THE Bentley Effect, a powerful documentary about the growth of the social movement that blocked the incursion of CSG exploration into the Northern Rivers, will have its World Premiere at the Byron Bay Film Festival in October.
Made by Alstonville father Brendan Shoebridge, the film is primarily a celebration of the power of ordinary people to stand up to and defeat corporate forces intent on steamrolling community wishes.
It is also a testimony to their courage and creativity, and to what it cost in blood, sweat and tears, as well as an important and necessary historical record.
The film features expert talking heads – notably one skewering Metgasco apologists on their weasel evasion about fracking chemicals – but focuses more on the men and women committing themselves to protecting the land from the miners’ depredations.
It’s emotionally charged: joyful at times (the knitting nannas, resolute citizens singing Christmas carols) and gutting at others, as vulnerable people are dragged away and men weep at seeing country despoiled.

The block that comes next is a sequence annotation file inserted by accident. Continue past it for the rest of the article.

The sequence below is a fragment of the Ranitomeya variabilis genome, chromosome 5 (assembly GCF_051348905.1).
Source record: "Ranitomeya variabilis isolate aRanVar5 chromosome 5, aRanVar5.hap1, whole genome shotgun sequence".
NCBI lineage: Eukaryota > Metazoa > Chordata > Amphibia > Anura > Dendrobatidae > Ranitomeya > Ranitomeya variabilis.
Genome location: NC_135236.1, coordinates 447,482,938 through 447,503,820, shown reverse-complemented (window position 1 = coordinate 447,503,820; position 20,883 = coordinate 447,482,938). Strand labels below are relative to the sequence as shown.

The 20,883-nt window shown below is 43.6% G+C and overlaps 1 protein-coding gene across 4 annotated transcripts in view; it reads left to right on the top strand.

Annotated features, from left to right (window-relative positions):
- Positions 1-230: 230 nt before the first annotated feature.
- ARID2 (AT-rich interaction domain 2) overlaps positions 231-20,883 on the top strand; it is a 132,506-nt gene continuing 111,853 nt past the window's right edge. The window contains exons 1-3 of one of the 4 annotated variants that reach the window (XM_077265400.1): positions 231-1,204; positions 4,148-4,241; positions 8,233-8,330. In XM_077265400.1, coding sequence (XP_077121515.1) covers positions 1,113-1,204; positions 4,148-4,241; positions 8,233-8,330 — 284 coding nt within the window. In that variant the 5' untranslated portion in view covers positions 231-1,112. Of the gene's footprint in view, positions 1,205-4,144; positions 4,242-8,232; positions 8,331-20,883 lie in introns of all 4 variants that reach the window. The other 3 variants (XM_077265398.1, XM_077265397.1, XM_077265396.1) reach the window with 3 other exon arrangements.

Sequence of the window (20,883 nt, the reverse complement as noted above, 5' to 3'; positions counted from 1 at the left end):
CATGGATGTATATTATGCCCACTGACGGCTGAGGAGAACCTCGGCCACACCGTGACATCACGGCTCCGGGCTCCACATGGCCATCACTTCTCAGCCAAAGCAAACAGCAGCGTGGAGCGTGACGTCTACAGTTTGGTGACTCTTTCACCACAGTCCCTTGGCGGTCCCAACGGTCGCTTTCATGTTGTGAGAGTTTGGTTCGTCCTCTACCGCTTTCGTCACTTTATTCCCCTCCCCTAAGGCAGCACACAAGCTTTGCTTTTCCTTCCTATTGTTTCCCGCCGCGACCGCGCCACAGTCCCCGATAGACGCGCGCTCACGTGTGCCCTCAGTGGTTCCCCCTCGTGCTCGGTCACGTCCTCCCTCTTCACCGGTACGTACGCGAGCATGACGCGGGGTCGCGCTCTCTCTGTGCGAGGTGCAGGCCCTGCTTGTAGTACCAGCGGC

The protestors at Glenugie and Doubtful Creek were beaten by mob-handed police force which allowed the drill-rig juggernauts through and when all seemed lost.
So the stakes were high at Bentley, but there was no showdown: Metgasco’s licences were suspended.
It was the point when the seemingly unbeatable forces were turned around by a greater moral and social power.
“The beauty of the story is that a real threat was combatted by real people in our own backyard,” said Shoebridge. “They were true heroes.”
But the film comes with a warning: the Baird government has criminalised protest. Bentley was a victory but the war continues.
“I wanted to leave the audience inspired, uplifted, but things are so serious we must not become complacent,” Shoebridge said.
His film helps to maintain the rage.
The Bentley Effect closes the Byron Bay Film Festival, screening on October 23.
Tickets are on sale at www.bbff.com.au